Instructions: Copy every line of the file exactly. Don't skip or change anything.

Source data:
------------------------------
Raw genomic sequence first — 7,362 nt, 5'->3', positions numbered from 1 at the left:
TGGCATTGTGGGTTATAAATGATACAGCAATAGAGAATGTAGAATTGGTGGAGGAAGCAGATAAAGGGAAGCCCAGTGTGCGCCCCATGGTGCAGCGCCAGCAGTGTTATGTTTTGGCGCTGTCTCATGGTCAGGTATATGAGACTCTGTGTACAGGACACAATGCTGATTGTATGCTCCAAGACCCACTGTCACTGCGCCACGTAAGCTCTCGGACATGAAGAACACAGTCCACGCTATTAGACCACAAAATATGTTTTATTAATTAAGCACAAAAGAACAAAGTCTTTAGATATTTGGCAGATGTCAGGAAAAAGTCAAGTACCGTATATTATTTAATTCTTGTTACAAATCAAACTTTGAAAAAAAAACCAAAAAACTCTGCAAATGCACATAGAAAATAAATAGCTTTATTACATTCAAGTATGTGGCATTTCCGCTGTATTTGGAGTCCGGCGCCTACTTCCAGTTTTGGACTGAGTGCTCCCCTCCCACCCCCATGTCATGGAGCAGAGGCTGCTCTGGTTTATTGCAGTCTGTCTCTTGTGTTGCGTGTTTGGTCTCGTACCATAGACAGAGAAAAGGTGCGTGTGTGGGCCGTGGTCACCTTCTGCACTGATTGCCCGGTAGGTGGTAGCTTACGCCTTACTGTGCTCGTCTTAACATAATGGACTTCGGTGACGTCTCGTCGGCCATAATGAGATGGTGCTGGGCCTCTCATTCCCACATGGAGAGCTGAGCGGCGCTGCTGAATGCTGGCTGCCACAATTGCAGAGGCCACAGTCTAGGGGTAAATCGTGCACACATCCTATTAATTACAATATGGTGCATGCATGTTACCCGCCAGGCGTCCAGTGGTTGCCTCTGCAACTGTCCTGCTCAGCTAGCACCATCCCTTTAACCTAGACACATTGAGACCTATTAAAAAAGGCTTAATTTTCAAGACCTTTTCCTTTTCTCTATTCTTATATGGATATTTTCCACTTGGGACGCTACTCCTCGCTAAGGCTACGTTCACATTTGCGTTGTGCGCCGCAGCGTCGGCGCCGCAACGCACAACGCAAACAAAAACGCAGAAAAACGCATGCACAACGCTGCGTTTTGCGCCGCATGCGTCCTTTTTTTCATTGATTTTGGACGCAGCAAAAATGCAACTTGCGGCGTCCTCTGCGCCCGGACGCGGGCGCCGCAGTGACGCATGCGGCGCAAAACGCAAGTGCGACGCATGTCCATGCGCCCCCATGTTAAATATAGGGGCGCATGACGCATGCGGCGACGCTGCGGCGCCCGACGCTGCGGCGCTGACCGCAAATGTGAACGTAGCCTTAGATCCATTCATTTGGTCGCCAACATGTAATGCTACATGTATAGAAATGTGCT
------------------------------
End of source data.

Raw genomic sequence first — 7,362 nt, 5'->3', positions numbered from 1 at the left:
TGGCATTGTGGGTTATAAATGATACAGCAATAGAGAATGTAGAATTGGTGGAGGAAGCAGATAAAGGGAAGCCCAGTGTGCGCCCCATGGTGCAGCGCCAGCAGTGTTATGTTTTGGCGCTGTCTCATGGTCAGGTATATGAGACTCTGTGTACAGGACACAATGCTGATTGTATGCTCCAAGACCCACTGTCACTGCGCCACGTAAGCTCTCGGACATGAAGAACACAGTCCACGCTATTAGACCACAAAATATGTTTTATTAATTAAGCACAAAAGAACAAAGTCTTTAGATATTTGGCAGATGTCAGGAAAAAGTCAAGTACCGTATATTATTTAATTCTTGTTACAAATCAAACTTTGAAAAAAAAACCAAAAAACTCTGCAAATGCACATAGAAAATAAATAGCTTTATTACATTCAAGTATGTGGCATTTCCGCTGTATTTGGAGTCCGGCGCCTACTTCCAGTTTTGGACTGAGTGCTCCCCTCCCACCCCCATGTCATGGAGCAGAGGCTGCTCTGGTTTATTGCAGTCTGTCTCTTGTGTTGCGTGTTTGGTCTCGTACCATAGACAGAGAAAAGGTGCGTGTGTGGGCCGTGGTCACCTTCTGCACTGATTGCCCGGTAGGTGGTAGCTTACGCCTTACTGTGCTCGTCTTAACATAATGGACTTCGGTGACGTCTCGTCGGCCATAATGAGATGGTGCTGGGCCTCTCATTCCCACATGGAGAGCTGAGCGGCGCTGCTGAATGCTGGCTGCCACAATTGCAGAGGCCACAGTCTAGGGGTAAATCGTGCACACATCCTATTAATTACAATATGGTGCATGCATGTTACCCGCCAGGCGTCCAGTGGTTGCCTCTGCAACTGTCCTGCTCAGCTAGCACCATCCCTTTAACCTAGACACATTGAGACCTATTAAAAAAGGCTTAATTTTCAAGACCTTTTCCTTTTCTCTATTCTTATATGGATATTTTCCACTTGGGACGCTACTCCTCGCTAAGGCTACGTTCACATTTGCGTTGTGCGCCGCAGCGTCGGCGCCGCAACGCACAACGCAAACAAAAACGCAGAAAAACGCATGCACAACGCTGCGTTTTGCGCCGCATGCGTCCTTTTTTTCATTGATTTTGGACGCAGCAAAAATGCAACTTGCGGCGTCCTCTGCGCCCGGACGCGGGCGCCGCAGTGACGCATGCGGCGCAAAACGCAAGTGCGACGCATGTCCATGCGCCCCCATGTTAAATATAGGGGCGCATGACGCATGCGGCGACGCTGCGGCGCCCGACGCTGCGGCGCTGACCGCAAATGTGAACGTAGCCTTAGATCCATTCATTTGGTCGCCAACATGTAATGCTACATGTATAGAAATGTGCT